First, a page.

Monday, February 15, 2016

Minnesota libraries host America's first-ever ​'Climate-Fiction Book Clubs'

by staff writer, with agency

UPDATED

FROM TELEREAD website, an  updated version:

http://www.teleread.com/libraries/library-cli-fi-book-club-starts-minnesota-want-join-google-hangout/

​It's a first for American libraries, and it's a first for the emerging literary genre of ''climate fiction'' (CF).

All a
cross America, there are weekly and monthly book clubs that focus on
​SF, ​
romance fiction,
​or ​
YA novels. This week, the first-ever
​''Climate-Fiction
B
ook
​Club
​''​
i
​s being inaugurated ​
in St. Croix Minnesota, with regional arts organizer
​Heather
Rutledge setting the club up in cooperation with local libraries and through a grant from the
​National Endowment for the Arts.



Cli-Fi Book Club:






"We have heard that truth is stranger than fiction," Rutledge told TeleRead in a recent email. "That may be the case, but until you have cracked open a 
​climate fiction novel
or two, you may not have fully imagined the ways that life is altered by climate change."

As part of the 2016 Big Read in the St. Croix Valley in Minnesota, these library clubs have already planned events using a few engaging and provocative book selections to discuss the power of literature to wrestle with the vexing environmental questions of our time, according to Rutledge.

The cli
​mate fiction
book club discussions will take place
​at three libraries in
Prescott, Stillwater and St. Croix Falls, she said.
​ She is also thinking of experiment ing with a Google hangouts video cast for future CF book club meetings in March and April, which awould allow anyone to check in and follow the discussions -- including people in other states, Canada and overseas in Asia and Europe.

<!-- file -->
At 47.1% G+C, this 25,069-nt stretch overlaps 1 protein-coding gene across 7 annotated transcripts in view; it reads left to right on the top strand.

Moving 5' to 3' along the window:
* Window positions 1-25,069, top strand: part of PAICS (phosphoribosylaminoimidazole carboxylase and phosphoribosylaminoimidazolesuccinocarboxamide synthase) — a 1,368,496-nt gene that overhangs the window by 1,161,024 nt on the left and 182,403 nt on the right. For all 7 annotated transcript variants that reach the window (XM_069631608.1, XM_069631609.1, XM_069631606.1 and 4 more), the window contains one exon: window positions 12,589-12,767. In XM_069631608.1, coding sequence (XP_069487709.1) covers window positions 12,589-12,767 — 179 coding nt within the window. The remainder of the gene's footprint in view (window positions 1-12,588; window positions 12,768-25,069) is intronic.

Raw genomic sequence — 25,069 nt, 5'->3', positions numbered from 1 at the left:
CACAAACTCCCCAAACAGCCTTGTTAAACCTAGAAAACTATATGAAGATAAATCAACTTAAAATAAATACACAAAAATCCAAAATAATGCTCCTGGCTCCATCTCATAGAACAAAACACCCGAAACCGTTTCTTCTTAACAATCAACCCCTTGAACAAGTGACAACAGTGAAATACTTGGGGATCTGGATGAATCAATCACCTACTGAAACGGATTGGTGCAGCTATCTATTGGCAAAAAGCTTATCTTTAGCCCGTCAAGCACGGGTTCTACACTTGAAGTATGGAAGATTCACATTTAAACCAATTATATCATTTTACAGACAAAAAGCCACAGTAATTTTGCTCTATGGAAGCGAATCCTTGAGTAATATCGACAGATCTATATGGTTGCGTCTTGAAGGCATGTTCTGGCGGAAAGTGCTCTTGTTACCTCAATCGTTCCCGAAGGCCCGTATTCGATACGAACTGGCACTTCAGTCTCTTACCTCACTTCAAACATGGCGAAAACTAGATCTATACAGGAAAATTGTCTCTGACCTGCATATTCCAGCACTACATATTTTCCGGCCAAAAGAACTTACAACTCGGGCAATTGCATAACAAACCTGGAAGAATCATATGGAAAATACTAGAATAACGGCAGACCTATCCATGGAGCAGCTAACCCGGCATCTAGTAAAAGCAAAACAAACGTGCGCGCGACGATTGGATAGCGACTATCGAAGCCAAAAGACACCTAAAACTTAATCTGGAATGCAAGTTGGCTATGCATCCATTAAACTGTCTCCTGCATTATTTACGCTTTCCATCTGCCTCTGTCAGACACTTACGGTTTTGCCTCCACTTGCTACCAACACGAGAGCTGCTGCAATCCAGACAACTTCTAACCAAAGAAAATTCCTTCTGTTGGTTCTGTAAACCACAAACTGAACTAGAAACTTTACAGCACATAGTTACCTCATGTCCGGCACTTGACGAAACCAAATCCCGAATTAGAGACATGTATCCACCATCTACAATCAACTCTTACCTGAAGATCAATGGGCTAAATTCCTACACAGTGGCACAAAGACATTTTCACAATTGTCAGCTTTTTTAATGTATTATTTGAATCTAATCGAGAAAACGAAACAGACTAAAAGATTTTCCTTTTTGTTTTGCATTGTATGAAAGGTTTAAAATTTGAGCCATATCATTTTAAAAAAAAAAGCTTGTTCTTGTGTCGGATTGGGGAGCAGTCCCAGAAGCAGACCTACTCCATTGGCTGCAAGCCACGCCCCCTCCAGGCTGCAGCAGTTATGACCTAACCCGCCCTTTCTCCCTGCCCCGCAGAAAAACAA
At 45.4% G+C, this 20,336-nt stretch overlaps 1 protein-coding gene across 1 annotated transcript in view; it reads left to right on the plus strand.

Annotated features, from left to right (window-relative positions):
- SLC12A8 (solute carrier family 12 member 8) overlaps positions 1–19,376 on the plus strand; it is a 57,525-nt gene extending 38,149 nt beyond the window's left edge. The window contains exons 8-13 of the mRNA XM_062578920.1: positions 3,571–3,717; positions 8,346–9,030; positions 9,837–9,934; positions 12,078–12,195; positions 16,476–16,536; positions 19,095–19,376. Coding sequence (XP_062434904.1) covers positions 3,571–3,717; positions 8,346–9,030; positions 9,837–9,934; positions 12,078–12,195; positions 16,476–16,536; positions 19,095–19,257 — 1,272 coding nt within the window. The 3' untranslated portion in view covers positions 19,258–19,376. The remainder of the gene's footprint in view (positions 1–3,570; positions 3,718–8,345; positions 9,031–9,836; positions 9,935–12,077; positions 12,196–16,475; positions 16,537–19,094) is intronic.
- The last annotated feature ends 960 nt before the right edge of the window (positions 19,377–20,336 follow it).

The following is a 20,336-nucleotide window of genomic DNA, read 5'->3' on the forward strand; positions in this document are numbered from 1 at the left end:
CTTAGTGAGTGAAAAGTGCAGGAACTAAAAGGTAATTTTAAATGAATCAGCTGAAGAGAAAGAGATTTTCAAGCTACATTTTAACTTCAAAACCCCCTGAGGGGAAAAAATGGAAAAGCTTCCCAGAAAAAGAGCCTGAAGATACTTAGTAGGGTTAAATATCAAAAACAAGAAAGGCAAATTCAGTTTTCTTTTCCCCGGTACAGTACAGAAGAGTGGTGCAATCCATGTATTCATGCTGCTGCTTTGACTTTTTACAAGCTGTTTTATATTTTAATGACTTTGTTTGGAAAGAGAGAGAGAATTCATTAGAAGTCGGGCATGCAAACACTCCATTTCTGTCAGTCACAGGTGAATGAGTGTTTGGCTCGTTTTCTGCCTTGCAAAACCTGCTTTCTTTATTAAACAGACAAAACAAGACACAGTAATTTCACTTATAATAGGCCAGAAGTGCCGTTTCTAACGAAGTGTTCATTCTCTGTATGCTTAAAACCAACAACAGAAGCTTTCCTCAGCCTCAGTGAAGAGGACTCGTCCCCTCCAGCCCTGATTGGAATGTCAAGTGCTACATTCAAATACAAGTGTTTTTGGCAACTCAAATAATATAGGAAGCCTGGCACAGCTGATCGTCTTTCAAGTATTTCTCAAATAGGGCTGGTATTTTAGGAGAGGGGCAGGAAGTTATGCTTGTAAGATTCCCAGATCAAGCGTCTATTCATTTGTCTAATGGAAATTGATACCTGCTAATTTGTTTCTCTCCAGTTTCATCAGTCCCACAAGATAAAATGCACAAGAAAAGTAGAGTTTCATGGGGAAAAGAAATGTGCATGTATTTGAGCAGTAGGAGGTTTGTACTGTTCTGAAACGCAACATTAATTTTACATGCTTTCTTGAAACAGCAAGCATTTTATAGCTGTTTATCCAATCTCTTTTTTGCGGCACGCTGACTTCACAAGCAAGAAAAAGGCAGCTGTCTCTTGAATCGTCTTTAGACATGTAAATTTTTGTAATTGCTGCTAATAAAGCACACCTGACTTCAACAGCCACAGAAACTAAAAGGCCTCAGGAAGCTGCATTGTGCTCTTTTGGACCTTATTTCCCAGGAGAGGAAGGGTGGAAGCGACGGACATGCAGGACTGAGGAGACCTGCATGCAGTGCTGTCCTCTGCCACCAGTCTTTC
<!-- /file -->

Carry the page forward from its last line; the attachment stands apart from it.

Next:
Although this reporter has been following the rise of the
CF
genre over the past few years, I had no idea that these specialized book clubs were coming. In fact, I had never met Ms. Rutledge before last week. This idea her idea, and she carried it out with her team in Minnesota.

''The programming is all stemming from ArtReach St. Croix's multi-disciplinary and valley-wide partnerships," she said.

The first event will feature an anthology of climate-themed short stories, with a forward by Bill McKibben, titled ''I'm With the Bears: Short Stories from a Damaged Planet."
​ Participants may attend the meetings with print books in hand or carrying the ebook version on their Kindles, Rutledge said.


​The UK-publ​
ished
​anthology
contains contributions by Margaret Atwood, Paolo Bacigalupi,
​ ​
and
Kim Stanley Robinson,
​among others,
 Rutledge said, adding: "It's a great way to get a survey of some of the best 'climate fiction' writers of our time."

The second novel the Minnesota
​CF
book clubs will tackle in their monthly group discussions in March is "Flight Behavior" by Barbara Kingsolver.
​Available for readers in both paperback and ebook versions, club members may attend the meeting in March with either version in hand, and all future club meetings will be conducted using books in both print and ebook editions, according to Rutledge.​